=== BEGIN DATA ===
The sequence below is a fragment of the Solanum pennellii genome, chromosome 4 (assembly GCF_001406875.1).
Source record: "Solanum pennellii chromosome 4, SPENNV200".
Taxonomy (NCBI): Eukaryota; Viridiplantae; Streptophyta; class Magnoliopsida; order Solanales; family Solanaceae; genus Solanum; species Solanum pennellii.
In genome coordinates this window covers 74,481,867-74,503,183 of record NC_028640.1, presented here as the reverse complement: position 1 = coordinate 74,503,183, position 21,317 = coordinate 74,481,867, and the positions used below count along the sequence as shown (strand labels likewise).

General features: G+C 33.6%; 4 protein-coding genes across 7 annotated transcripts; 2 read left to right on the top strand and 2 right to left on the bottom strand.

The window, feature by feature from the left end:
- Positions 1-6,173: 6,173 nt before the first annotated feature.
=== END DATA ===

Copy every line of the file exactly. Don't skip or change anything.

The sequence below is a fragment of the Solanum pennellii genome, chromosome 4 (assembly GCF_001406875.1).
Source record: "Solanum pennellii chromosome 4, SPENNV200".
Taxonomy (NCBI): Eukaryota; Viridiplantae; Streptophyta; class Magnoliopsida; order Solanales; family Solanaceae; genus Solanum; species Solanum pennellii.
In genome coordinates this window covers 74,481,867-74,503,183 of record NC_028640.1, presented here as the reverse complement: position 1 = coordinate 74,503,183, position 21,317 = coordinate 74,481,867, and the positions used below count along the sequence as shown (strand labels likewise).

General features: G+C 33.6%; 4 protein-coding genes across 7 annotated transcripts; 2 read left to right on the top strand and 2 right to left on the bottom strand.

The window, feature by feature from the left end:
- Positions 1-6,173: 6,173 nt before the first annotated feature.